I watched a terrific game on TV last Sunday. The Leinster club final was a cracking game of football. Rhode from Offaly were brilliant in the first half, racing into an early lead over their Dublin city opposition, Kilmacud Crokes. Rhode led early in that first half by six points and appeared to be cruising. Kilmacud had a man sent off for a stupid head-high tackle in the first half and anyone would have thought there and then that there was no way back for them. But two quick-fire goals early in the second half, one of them of a very fortuitous nature, brought them right back into the game and they eventually held on to record their third Leinster title. Up north, Crossmaglen and Ballinderry will hopefully get to play their re-arranged replay next Sunday. That will bring the curtain down on serious club activity until next February when we will have lots to look forward to with the likes of Eamonn Schollard having a crack at winning an All-Ireland club title to add to his unique collection of medals!
Players grants’ up in the air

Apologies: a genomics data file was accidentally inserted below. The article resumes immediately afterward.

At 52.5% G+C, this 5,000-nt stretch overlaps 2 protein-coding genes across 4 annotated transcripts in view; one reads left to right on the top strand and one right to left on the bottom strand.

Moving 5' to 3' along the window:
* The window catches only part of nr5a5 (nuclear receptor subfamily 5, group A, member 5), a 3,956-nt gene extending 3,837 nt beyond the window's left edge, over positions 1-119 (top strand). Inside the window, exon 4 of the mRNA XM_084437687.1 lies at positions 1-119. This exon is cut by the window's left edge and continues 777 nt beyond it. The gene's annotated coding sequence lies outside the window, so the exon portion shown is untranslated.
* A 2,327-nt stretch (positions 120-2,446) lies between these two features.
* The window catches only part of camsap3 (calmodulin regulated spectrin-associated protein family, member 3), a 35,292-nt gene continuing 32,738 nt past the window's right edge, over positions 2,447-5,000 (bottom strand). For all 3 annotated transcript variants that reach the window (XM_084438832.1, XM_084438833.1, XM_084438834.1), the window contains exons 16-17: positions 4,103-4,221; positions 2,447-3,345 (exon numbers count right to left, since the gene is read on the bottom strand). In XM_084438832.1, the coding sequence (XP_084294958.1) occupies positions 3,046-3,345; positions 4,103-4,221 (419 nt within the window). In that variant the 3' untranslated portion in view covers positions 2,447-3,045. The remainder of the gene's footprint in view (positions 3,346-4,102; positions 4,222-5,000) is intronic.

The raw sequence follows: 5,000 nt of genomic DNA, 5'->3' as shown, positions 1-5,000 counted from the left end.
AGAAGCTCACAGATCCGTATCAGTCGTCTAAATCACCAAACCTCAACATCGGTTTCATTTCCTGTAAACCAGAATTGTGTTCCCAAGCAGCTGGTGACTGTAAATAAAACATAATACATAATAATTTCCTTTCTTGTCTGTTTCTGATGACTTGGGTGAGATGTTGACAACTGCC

There is a lot of doom and gloom around us these days with talk of job losses, lengthening dole queues, negative equity, pay freezes, marches on Leinster House over cutbacks in all of our services, not to mention contaminated pork and beef. How much more grief can we take I hear you ask As part of the cutbacks the Irish Sports Council have been hit with an eight per cent cut in Government funding. There is a lot of talk of the GAA players’ grant being targeted and, understandably, players are getting more than a little agitated. This is an issue that never sat too comfortably with many within the GAA fold. Just to remind any of you who may have forgotten the sums involved, all inter-county players were to receive a minimum of €1,800, with senior finalists receiving €2,800. I always thought that these figures should have been the other way around, i.e. with those beaten earlier in the championship receiving more than those who get to the All Ireland final. How anyone could put a monetary value on playing in an All Ireland final is beyond me. After all most players would sell their souls for that opportunity. This grant was supposed to be paid this winter for the first time Because both the GPA and GAA played hardball over this funding there now remains a serious doubt whether the payment to players will take place at all this year. I can understand that players will feel aggrieved if they are the ones to be targeted to lose their funding. This grant will cost in the region of €3m if it is to go ahead. You could argue that this is a significant amount of money in these strange times, but when you consider some of the fiascos that the current minister for sport, Martin Cullen, presided over, this is a very small amount of money. Presently, professional sports people are allowed reclaim their tax after a ten year residency period in this country. This means that some of those “stars” who we get to see on our TV screens on Friday evenings from Terryland Park or Richmond Park or wherever can look forward to the luxury of reclaiming their tax at some point in the future. Good luck to them and to all professionals who enjoy this generous tax break. I have always supported the policy of looking after our players. After all, they give so much of their time and energy so that thousands can sit back Sunday after Sunday and enjoy thrilling encounters between competing counties that invariably bring a real feel-good factor to our nation. And God knows we might just be relying on these sporting occasions more than ever in 2009! So my advice to Minister Cullen would be to tread warily on this decision. If the Cork hurlers can hold with their strike action, who’s to say that all inter-county hurlers and footballers in the country can’t do the same?